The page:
Racing: Dylan turns 'electric' after Fallon stays cool
Monday 03 July 2006
As a rule John Magnier leaves the mockery to his horses, but yesterday he could not resist his cue. After watching Kieren Fallon assist Dylan Thomas in the brutal destruction of their rivals for the Budweiser Irish Derby, the colt's owner gave a sly smile. "Say Ireland were in the World Cup, and I had to choose who would take the penalties," he said. "The man I would pick to take the fifth one would be Kieren."
But his tribute was not merely mischievous. Today, after 22 months protesting his innocence, Fallon expects to learn whether or not he is to be charged in connection with a police investigation into allegations of corruption in racing. Throughout this purgatory, Fallon has appeared to preserve some kind of immunity from mental strain - in his riding, at any rate - and will answer bail in a London police station, with over 20 others, as a champion in his pomp.
Aidan O'Brien took up the theme. "The bigger the day, the colder he is," the winning trainer said. "Nothing ever seems to phase him. When everyone around is panicking, it's Kieren who stays cool and collected."
Sure enough, when Dylan Thomas was trapped early in the straight, Fallon held his nerve. When the gap came, it was as though a dam had been breached across this sultry plain. The colt gushed three-and-a-half lengths clear of Gentlewave, who looked a St Leger colt in emerging from an impossible position, and Best Alibi, best of a British challenge that has now failed every year since 1994.
This was an extraordinary margin, given that a diffident early gallop had allowed many in the field to conserve energy for a sprint finish. True, on a stifling afternoon, some had squandered fuel racing too keenly. And the cautious pace may well have suited Dylan Thomas, whose stamina seemed to ebb away when third of the four colts who shared a photo at Epsom last month.
Equally, he has never previously given anyone grounds to believe that he has quite so much speed. This was a breathtaking performance, one that might make Sir Percy relieved he did not come out of Epsom in adequate shape for a rematch. The suspicion had been that Dylan Thomas was only able to last so long that day because he and Dragon Dancer - who faded into fourth here - had stolen a march on the rest. But O'Brien disagreed. "It turned into such a messy race, and a horse with that much class, and another horse breathing down his neck, was always going to go a stride too quick," he said. "So the idea today was just to get him to relax."
Johnny Murtagh, his rider at Epsom, also reported that the colt had been uncomfortable on the left-handed descent round Tattenham Corner. "Johnny had to go for home three and a half furlongs out on a doubtful stayer," Magnier noted. "And was only beaten inches. Your man today has put the horse to sleep."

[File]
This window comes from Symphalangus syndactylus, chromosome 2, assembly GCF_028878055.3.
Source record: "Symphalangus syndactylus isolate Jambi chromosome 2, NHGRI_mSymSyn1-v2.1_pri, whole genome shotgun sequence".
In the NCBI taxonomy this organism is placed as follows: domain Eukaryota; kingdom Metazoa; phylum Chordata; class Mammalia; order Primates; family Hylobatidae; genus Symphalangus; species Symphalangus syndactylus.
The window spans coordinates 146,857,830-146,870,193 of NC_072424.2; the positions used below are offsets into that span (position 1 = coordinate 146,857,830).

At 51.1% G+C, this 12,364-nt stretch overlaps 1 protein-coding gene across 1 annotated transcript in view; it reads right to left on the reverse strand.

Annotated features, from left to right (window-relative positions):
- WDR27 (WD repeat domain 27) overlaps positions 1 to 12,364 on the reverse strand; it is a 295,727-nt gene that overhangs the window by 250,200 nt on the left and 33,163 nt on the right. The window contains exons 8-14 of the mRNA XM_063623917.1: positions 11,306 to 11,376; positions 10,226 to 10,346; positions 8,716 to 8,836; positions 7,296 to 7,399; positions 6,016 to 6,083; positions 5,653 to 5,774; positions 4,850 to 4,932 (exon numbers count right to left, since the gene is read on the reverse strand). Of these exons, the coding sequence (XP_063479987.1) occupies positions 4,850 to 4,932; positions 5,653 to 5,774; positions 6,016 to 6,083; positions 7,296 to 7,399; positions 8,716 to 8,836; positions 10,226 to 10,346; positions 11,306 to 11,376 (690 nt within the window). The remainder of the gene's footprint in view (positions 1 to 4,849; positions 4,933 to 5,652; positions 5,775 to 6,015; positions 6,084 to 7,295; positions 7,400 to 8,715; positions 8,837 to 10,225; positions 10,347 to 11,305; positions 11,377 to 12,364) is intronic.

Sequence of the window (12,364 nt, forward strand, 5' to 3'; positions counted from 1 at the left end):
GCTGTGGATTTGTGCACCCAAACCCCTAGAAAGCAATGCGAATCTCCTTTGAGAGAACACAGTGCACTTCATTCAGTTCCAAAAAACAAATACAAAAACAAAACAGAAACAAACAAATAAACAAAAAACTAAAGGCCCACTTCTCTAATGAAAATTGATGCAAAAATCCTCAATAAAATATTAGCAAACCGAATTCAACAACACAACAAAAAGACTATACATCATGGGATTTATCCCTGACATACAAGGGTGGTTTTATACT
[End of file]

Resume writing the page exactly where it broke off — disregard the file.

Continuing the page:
Dylan Thomas had been all out to win the Derrinstown Derby Trial on his reappearance, but after their sluggish spring appears to have made the same progress since as many of his stablemates. He will certainly drop back in trip now, with the the Irish Champion Stakes at Leopardstown in September an obvious port of call. Magnier expressed confidence that O'Brien would "straighten out" the colt's predilection for racing right-handed before the Breeders' Cup, where the easy mile and a half could leave the Turf at his mercy.
Fallon was so elated that he flung his goggles into the crowd. "I had a decent position early, but then got shuffled back and I needed a gap," he said. "When it opened, he was electric. He didn't act around Epsom - Johnny said he was always on the wrong leg - but the Curragh is flatter and probably a fairer track and he has shown how good he is."
Magnier was also generous in his praise of O'Brien, whose dextrous touch has vindicated his colossal investment in the Ballydoyle revival. And the next turn of their carousel has already introduced an exciting juvenile in Holy Roman Emperor. The colt belongs to the final crop of Danehill, one of Coolmore's bedrock stallions, whose precious legacy also includes Dylan Thomas himself.
So disappointing in the Coventry Stakes at Royal Ascot, Holy Roman Emperor showed his true colours by winning the Anheuser-Busch Railway Stakes in a fractionally faster time than George Washington last year and may well return for the Phoenix Stakes next month.
True, he was probably wearing down a pure sprinter in Drayton, but he would have won with still greater authority had he not been forced to wait for a run. Needless to say, his rider never panicked.
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